There was a time—and it wasn’t that long ago—when doctors were quick to recommend one or several vitamin supplements to ensure your aging body was getting all the good stuff it needed. But that ready dependence on vitamin and mineral supplements has begun to fall out of fashion.
For one thing, the belief that popping a pill will always—or even often—provide a measurable benefit has become “very controversial,” says Zhaoping Li, MD, director of UCLA’s Center for Human Nutrition.
The ways your body breaks down and absorbs nutrients is complex. And even if your blood tests show you’re low in a specific vitamin or nutrient, taking a pill won’t necessarily solve your problem, Li says. “A balanced diet is a far better strategy to prevent nutritional shortages,” she argues. (Looking to take back control of your health? Prevention has smart answers—get a FREE book when you subscribe now.)
Plus, she explains, there are very real risks associated with over-supplementing. (More on those in a minute.)
“The truth is that if you’re healthy and you eat a good diet, you probably don’t need to be taking anything,” adds Kerry Hildreth, MD, an assistant professor of geriatric medicine at the University of Colorado.
You may need these two vitamins—plus exercise.
Because of the ways your hormones shift during and after menopause, women are at greater risk for osteoporosis as they age, Hildreth says. “Taking calcium to prevent bone loss and osteoporosis is a regular suggestion for elderly women,” she explains. Specifically, 1,000 to 1,500 mg daily.
But taking a little extra calcium alone won’t safeguard your bones. “Adequate vitamin D is important for calcium absorption,” Hildreth explains. So for persons at risk for age-related bone loss, combining those two together is a good idea.
That said, taking calcium and D isn’t enough, Li adds. “Bone density is determined by muscle strength, so if your muscles are weak, more calcium won’t help,” she says. “You need to be active and exercise your muscles in order to maintain your bones strong.”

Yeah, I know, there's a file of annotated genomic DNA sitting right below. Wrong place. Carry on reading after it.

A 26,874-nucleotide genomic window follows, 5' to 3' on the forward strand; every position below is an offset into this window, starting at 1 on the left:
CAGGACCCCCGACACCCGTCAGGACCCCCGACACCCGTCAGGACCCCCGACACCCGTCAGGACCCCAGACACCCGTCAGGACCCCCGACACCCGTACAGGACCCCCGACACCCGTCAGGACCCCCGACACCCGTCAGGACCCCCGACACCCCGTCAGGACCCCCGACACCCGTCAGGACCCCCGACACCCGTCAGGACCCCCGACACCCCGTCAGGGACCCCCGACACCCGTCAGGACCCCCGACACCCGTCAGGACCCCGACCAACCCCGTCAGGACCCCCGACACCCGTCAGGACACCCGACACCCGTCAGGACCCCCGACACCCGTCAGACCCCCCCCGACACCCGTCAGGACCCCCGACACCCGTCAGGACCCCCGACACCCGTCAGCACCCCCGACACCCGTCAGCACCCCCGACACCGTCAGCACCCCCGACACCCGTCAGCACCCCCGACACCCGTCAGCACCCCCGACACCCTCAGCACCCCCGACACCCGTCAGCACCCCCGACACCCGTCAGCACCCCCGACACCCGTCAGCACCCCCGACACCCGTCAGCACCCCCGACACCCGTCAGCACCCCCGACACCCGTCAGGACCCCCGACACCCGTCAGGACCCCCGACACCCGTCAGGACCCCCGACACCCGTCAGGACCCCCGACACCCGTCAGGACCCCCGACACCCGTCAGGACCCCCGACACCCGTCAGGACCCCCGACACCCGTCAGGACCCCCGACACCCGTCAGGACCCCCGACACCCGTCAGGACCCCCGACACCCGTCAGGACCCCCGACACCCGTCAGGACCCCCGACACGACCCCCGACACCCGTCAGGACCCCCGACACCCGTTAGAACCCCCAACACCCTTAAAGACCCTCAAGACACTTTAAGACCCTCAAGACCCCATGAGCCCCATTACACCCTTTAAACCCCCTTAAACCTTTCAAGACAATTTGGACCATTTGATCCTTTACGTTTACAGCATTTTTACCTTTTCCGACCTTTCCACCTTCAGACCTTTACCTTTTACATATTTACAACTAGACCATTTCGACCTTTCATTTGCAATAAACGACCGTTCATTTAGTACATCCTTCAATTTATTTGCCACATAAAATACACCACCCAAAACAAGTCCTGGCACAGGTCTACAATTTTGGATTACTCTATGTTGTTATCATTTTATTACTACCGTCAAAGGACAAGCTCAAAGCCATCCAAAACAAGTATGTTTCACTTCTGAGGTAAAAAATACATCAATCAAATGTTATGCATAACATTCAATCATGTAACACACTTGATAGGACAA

It’s all about protein, protein, protein.
The older you get, the less you tend to eat and the more muscles waste (this process is called sarcopenia), Hildreth says. While most younger adults don’t have to worry much about protein shortages—the average American eats boatloads of protein—a lot of adults over 50 could use extra protein in their meals to support strength and muscle maintenances. (Here’s what the perfect day of eating enough protein looks like.)
That doesn’t mean you need to eat a T-bone topped with eggs for breakfast, lunch, and dinner. But if you think you’re eating less than you used to—whether because you’re on a diet or you’re just not as hungry these days—ensuring your diet is packed with protein may help prevent muscle loss and other low-protein symptoms like fatigue.
Supplements come with hazards.
Many people assume vitamin or nutrient supplements are safe because they don’t require a prescription. Wrong, Hildreth says. “Supplements can interact with one another and with your prescriptions drugs in harmful ways,” she says. We’re talking significant liver or kidney damage, heart issues, and hair loss. Even certain supplement substances with outstanding reputations—stuff like green tea extract—can inflict considerable damage.
“The supplement industry has become huge, and we caution all our patients not to take things without running them by their doctor first,” she adds. Always bear in mind: When it comes to vitamins, little is more.
Multivitamins might be a waste of money.
For people who eat a very poor diet, a multivitamin may help fill some nutritional gaps, Zhaoping says. But if you eat well—and especially if your diet contains a lot of nutrient-rich vegetables—you probably aren’t gaining much by popping a multivitamin every day, she says. “I consider multivitamins very safe, but often a waste of money,” she says. (Consider replacing your multivitamin with these 5 items.)
Hildreth agrees, and adds that you need to watch out for multis if you’re taking other supplements—like calcium. “Iron can interfere with calcium absorption, and a lot of multivitamins contain iron,” she says.
It’s best to talk to your doc.
Both Hildreth and Li stress that vitamin needs vary from individual to individual. What you may need to take will depend on your diet, your family history, your personal habits, the other drugs you’re swallowing, and a dozen other factors. “It’s best to speak with your doctor and only take what he or she advises,” Zhaoping says.
Also, once your doc tells you what to take, watch out for supplements that include a bunch of other ingredients. Supplement manufacturers will often pack their products with additonal vitamins or herbs (or these unwelcomed ingredients) in order to make them seem somehow superior to all the competing products. But you don’t want that extra stuff, which may come with risks, Zhaoping says.